New school to teach major-gift fundraising

Chris McLeod
Chris McLeod

Todd Cohen

CHARLOTTE, N.C. — In the past 18 months, Actor’s Theatre of Charlotte and The Choir School at St. Peter’s each received a $50,000 gift, and the Charlotte Lesbian and Gay Fund at Foundation for the Carolinas received a $100,000 challenge gift – all from individuals and unsolicited.

Yet individual givers account for only 7 percent to 23 percent of all giving among Charlotte’s eight largest cultural organizations, compared to nearly 90 percent of all giving throughout the United States to all nonprofits.

“Charlotte nonprofits rely disproportionately on corporate funding,” says Chris McLeod, executive director of The Greater Charlotte Cultural Trust at Foundation for the Carolinas. “There are donors who want to make significant gifts and our nonprofits need to be better prepared on how to engage them, to thank them and to steward them.”

Teaching nonprofit professionals how to secure large gifts – known as “leadership” gifts and representing a significant commitment from a donor that typically is much bigger than an annual gift to a nonprofit — will be the focus of a new initiative that a group of professional fundraisers are launching in Charlotte.

With the first class of 25 students to begin in September and operate as a program of an informal collaborative known as The Institute for Philanthropic Leadership, the new Leadership Gift School will focus on nonprofit leaders in the Charlotte area for at least its first two years but eventually will expand to serve a larger region and then the entire state, says McLeod, founder of the effort.

The school, which aims to raise $100,000 by July 1 and already has raised $82,500 from local companies, family foundations and individuals, will operate for its first three years as a client of Foundation for the Carolinas and then would like to become a program of an area university.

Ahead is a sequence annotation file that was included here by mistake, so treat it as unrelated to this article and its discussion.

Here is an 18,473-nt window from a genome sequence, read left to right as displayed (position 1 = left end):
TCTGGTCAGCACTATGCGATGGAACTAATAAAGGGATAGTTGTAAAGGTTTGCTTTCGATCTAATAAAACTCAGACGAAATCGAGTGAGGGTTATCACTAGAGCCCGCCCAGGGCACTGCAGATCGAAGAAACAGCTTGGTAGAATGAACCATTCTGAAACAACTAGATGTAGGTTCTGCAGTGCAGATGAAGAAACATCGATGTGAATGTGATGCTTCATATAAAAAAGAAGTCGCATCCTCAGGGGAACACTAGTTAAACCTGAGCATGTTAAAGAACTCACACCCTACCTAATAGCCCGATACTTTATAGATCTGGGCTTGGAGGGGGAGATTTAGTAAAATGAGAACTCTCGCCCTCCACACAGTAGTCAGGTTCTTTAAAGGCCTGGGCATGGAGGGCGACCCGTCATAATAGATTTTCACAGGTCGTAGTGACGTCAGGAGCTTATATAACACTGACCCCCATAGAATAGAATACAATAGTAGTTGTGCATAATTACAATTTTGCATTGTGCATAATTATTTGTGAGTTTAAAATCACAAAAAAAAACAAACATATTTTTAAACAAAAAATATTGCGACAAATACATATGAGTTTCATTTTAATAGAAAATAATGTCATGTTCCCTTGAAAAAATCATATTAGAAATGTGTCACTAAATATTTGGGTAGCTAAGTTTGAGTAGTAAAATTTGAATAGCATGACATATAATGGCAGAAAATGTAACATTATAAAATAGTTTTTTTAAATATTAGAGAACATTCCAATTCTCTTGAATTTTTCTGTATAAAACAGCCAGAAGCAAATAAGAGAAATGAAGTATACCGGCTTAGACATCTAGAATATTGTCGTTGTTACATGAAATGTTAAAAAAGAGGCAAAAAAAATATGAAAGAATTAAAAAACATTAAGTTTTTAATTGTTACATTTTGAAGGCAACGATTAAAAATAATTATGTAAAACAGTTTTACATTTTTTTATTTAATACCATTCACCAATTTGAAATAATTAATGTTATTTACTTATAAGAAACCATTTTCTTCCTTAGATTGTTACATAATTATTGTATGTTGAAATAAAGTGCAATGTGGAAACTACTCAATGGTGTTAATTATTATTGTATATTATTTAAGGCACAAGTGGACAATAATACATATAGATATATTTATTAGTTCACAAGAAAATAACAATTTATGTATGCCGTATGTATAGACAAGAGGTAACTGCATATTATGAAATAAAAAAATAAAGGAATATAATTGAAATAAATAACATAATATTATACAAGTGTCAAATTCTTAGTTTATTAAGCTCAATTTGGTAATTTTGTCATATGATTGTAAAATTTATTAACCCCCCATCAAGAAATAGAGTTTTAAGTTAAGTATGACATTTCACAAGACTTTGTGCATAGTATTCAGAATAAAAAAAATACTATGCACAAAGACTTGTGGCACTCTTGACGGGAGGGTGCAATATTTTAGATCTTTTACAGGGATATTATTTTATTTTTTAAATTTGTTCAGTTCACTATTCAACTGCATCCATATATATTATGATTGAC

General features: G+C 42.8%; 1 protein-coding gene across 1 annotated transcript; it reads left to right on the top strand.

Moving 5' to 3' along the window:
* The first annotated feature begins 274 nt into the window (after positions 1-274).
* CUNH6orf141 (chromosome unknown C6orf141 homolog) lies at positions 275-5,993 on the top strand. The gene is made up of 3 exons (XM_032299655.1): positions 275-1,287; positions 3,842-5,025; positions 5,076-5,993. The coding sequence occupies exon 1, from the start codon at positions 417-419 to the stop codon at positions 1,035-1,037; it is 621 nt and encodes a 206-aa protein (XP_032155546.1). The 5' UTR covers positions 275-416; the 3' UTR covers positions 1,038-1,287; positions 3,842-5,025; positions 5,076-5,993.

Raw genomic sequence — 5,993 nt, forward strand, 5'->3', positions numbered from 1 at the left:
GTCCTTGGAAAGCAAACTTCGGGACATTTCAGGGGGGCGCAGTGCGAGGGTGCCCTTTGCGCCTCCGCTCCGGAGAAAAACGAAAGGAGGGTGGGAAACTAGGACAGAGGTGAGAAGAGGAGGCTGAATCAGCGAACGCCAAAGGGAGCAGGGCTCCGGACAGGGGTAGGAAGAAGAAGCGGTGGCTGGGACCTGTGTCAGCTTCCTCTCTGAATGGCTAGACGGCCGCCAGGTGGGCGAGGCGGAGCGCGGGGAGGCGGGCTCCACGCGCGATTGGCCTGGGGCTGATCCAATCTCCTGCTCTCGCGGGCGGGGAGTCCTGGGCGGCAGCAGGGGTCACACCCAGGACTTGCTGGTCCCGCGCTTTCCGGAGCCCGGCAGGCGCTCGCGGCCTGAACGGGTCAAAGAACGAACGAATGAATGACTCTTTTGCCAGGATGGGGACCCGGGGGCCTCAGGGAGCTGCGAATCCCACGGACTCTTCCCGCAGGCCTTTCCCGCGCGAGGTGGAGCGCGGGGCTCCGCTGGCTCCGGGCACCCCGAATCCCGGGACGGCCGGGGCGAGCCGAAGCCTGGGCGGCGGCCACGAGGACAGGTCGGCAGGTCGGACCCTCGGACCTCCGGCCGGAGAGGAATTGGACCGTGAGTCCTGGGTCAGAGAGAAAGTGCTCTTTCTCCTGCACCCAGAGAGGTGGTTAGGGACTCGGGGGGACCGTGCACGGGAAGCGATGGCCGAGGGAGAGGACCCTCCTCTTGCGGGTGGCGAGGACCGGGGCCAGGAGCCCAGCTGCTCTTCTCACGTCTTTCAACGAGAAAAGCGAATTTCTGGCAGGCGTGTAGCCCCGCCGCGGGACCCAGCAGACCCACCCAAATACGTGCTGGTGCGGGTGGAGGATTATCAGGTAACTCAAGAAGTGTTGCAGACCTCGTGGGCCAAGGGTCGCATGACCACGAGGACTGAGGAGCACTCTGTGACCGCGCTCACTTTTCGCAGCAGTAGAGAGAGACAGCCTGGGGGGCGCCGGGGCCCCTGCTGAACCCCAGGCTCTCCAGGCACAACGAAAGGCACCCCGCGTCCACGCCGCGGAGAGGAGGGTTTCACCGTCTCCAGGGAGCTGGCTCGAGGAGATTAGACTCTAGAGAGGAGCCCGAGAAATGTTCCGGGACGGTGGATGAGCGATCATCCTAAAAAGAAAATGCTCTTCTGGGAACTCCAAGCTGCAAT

The idea for the school grew out of a series of luncheon conversations in July 2008 between McLeod and Michael Rose, president and CEO of Carolinas HealthCare Foundation.

Prompting the talks, she says, was a recognition that nonprofits in Charlotte depend disproportionately on corporate support, which accounts for only 5 percent of all charitable giving in the United States.

The financial collapse that began in September 2008 and hammered big banks and other local companies simply heightened the urgency to help local nonprofit leaders better understand how to work with donors on big gifts, she says.

Rose, who co-founded the new school with McLeod, says Charlotte nonprofits looking for major-gift fundraising officers have a tough time finding them locally because of a lack of professionals with major-gift expertise.

“What you learn in Charlotte today are events or opportunities to be involved in annual giving,” Rose says

Major-gift fundraising requires “people skills,” he says. “You’ve got to be a people person, a good listener, have good knowledge of your organization, and put the interests of the donor together with the opportunities at the organization.”

The first class of 25 students at the Leadership Gift School, which will be directed by Charlotte-based fundraising consultant Karla Williams, will be selected from 100 nonprofit leaders who were invited to two information sessions May 6 and 19 at the Duke Mansion.

“If we can tap donors’ passions for supporting nonprofits in Charlotte,” says McLeod, “we can significantly increase their capacity to serve the broader community.”

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